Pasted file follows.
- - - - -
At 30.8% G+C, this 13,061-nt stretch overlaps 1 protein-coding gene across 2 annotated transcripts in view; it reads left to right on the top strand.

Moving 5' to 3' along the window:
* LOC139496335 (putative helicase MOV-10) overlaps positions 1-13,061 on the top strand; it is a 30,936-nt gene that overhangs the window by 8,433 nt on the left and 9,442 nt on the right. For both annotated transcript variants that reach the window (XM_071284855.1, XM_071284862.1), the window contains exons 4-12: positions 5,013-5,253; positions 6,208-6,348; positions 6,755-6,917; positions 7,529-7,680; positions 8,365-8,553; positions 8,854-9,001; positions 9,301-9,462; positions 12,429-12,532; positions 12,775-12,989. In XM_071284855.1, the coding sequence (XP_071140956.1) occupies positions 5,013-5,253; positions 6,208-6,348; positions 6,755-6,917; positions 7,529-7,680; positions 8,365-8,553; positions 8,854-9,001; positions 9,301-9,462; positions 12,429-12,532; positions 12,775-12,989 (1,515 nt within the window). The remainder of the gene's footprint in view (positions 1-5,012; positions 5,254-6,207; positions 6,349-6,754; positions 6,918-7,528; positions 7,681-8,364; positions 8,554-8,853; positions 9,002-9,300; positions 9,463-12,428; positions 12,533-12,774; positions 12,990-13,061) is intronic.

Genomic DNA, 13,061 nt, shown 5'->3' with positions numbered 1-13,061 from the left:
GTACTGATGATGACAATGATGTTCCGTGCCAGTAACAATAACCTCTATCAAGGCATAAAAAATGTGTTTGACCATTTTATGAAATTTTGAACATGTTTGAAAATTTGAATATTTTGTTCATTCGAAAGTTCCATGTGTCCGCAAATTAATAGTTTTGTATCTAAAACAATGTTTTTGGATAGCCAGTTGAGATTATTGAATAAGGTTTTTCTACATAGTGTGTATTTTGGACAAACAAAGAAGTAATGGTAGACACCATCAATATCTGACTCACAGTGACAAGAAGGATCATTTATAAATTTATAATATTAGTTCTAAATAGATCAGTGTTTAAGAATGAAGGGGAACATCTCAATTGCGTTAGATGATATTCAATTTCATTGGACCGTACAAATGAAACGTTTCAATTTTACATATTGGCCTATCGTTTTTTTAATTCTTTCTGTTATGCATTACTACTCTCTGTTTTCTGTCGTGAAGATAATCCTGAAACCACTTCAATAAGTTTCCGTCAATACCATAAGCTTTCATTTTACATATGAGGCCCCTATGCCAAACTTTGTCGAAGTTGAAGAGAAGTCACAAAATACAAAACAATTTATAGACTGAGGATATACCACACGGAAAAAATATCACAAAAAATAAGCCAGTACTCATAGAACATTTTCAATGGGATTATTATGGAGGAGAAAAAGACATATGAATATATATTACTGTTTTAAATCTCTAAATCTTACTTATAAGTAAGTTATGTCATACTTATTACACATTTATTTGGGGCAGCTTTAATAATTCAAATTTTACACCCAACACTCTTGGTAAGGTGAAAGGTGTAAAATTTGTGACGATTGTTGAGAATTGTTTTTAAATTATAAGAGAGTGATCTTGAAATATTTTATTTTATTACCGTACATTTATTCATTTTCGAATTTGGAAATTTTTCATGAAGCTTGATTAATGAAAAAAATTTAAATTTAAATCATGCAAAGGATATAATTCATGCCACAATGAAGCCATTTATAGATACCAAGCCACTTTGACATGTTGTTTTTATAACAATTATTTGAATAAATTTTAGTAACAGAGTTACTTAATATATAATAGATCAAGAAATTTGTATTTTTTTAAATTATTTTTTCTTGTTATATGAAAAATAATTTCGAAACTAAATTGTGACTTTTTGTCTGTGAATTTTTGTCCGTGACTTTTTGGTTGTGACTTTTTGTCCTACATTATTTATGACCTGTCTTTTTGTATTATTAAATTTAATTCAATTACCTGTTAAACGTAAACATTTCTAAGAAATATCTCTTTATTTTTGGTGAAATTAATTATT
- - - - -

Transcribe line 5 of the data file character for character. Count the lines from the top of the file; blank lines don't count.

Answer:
GTACTGATGATGACAATGATGTTCCGTGCCAGTAACAATAACCTCTATCAAGGCATAAAAAATGTGTTTGACCATTTTATGAAATTTTGAACATGTTTGAAAATTTGAATATTTTGTTCATTCGAAAGTTCCATGTGTCCGCAAATTAATAGTTTTGTATCTAAAACAATGTTTTTGGATAGCCAGTTGAGATTATTGAATAAGGTTTTTCTACATAGTGTGTATTTTGGACAAACAAAGAAGTAATGGTAGACACCATCAATATCTGACTCACAGTGACAAGAAGGATCATTTATAAATTTATAATATTAGTTCTAAATAGATCAGTGTTTAAGAATGAAGGGGAACATCTCAATTGCGTTAGATGATATTCAATTTCATTGGACCGTACAAATGAAACGTTTCAATTTTACATATTGGCCTATCGTTTTTTTAATTCTTTCTGTTATGCATTACTACTCTCTGTTTTCTGTCGTGAAGATAATCCTGAAACCACTTCAATAAGTTTCCGTCAATACCATAAGCTTTCATTTTACATATGAGGCCCCTATGCCAAACTTTGTCGAAGTTGAAGAGAAGTCACAAAATACAAAACAATTTATAGACTGAGGATATACCACACGGAAAAAATATCACAAAAAATAAGCCAGTACTCATAGAACATTTTCAATGGGATTATTATGGAGGAGAAAAAGACATATGAATATATATTACTGTTTTAAATCTCTAAATCTTACTTATAAGTAAGTTATGTCATACTTATTACACATTTATTTGGGGCAGCTTTAATAATTCAAATTTTACACCCAACACTCTTGGTAAGGTGAAAGGTGTAAAATTTGTGACGATTGTTGAGAATTGTTTTTAAATTATAAGAGAGTGATCTTGAAATATTTTATTTTATTACCGTACATTTATTCATTTTCGAATTTGGAAATTTTTCATGAAGCTTGATTAATGAAAAAAATTTAAATTTAAATCATGCAAAGGATATAATTCATGCCACAATGAAGCCATTTATAGATACCAAGCCACTTTGACATGTTGTTTTTATAACAATTATTTGAATAAATTTTAGTAACAGAGTTACTTAATATATAATAGATCAAGAAATTTGTATTTTTTTAAATTATTTTTTCTTGTTATATGAAAAATAATTTCGAAACTAAATTGTGACTTTTTGTCTGTGAATTTTTGTCCGTGACTTTTTGGTTGTGACTTTTTGTCCTACATTATTTATGACCTGTCTTTTTGTATTATTAAATTTAATTCAATTACCTGTTAAACGTAAACATTTCTAAGAAATATCTCTTTATTTTTGGTGAAATTAATTATT